In both cases, furthermore, people are held accountable for their response to the scapegoat only because they are able to formulate this response in full knowledge of the context. James says that our enjoyment of this happiness would be hideous because the bargain would be “deliberately accepted.” Similarly, every child in Omelas is given the opportunity to see the scapegoat, at least once, and to understand why it has to suffer.
In both universes, finally, the decision to dissent seems to be based on something other than rational calculation. For James, the reason lies in “a specifical and independent sort of emotion”; the narrator of Omelas can offer no rational explanation at all of the sudden, silent, solitary march of the ones who walk away.
The passage in James appealed to Le Guin immediately; she says she felt a “shock of recognition” when she first read it. Certainly she found his anti-utilitarian position congenial. Le Guin and James agree that the greatest happiness of the greatest number should not be used as a moral criterion. (We recall the exchange between Rocannon and Mogien in Le Guin's Rocannon's World: “One man's fate is not important.” “If it is not, what is?”) The philosophical background of the passage in James, however, seems at first to clash with the spirit of Le Guin's story.
James offers his hypothetical situation as an example of a moral instinct or intuition—as distinct from a maxim, a habit, or a calculation—“an innate preference of the more ideal attitude for its own pure sake. The nobler thing tastes better, and that is all that we can say.” In Omelas, on the other hand, the nobler thing does not taste better; if it did, Omelas would be a ghost town. To reject the hideous bargain is, for James, the obvious and immediate thing to do; according to our narrator, however, to do so is “incredible.” Le Guin's story, then, seems to refute the Jamesian assumption of an innate human decency; in Omelas, the mean and the vulgar are accepted as a necessary part of existence. The narrator would not understand William James, and vice versa.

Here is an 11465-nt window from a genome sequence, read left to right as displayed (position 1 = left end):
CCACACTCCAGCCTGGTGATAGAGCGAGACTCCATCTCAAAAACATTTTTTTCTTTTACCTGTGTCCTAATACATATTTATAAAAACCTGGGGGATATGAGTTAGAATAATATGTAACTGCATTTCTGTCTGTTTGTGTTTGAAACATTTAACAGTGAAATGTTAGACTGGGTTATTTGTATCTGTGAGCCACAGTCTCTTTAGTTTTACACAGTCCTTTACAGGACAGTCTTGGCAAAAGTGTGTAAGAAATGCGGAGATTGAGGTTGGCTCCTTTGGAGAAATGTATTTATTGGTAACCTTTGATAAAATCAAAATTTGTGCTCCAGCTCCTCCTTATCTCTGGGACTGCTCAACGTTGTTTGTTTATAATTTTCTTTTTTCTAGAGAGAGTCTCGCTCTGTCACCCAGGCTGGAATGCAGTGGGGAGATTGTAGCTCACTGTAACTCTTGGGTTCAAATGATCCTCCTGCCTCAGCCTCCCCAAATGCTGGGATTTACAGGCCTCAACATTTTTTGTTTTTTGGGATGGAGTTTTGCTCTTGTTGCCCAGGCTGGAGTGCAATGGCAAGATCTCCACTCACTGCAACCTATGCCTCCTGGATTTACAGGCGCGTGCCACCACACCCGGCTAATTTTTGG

By creating an unsympathetic, un-Jamesian narrator, who in turn creates an unsympathetic, un-Jamesian world, Le Guin makes the story much more than the political parable it at first appears to be. We are allowed, of course, to read the story according to the political interpretation; Le Guin herself encourages us to do so. Referring to James's essay in her introduction to her story, she writes: “The dilemma of the American conscience can hardly be better stated.” The political interpretation is suggestive, but its value is limited, particularly when we attempt to make connections between the story and the contemporary world. Do Americans enjoy perfect happiness? Even if they did, how could their happiness depend absolutely on the suffering of a scapegoat? And how could their rescue of a scapegoat bring all joy to an end? These questions are rhetorical, of course; the essay by James is not reducible to the sort of dogma that could provide concrete political answers.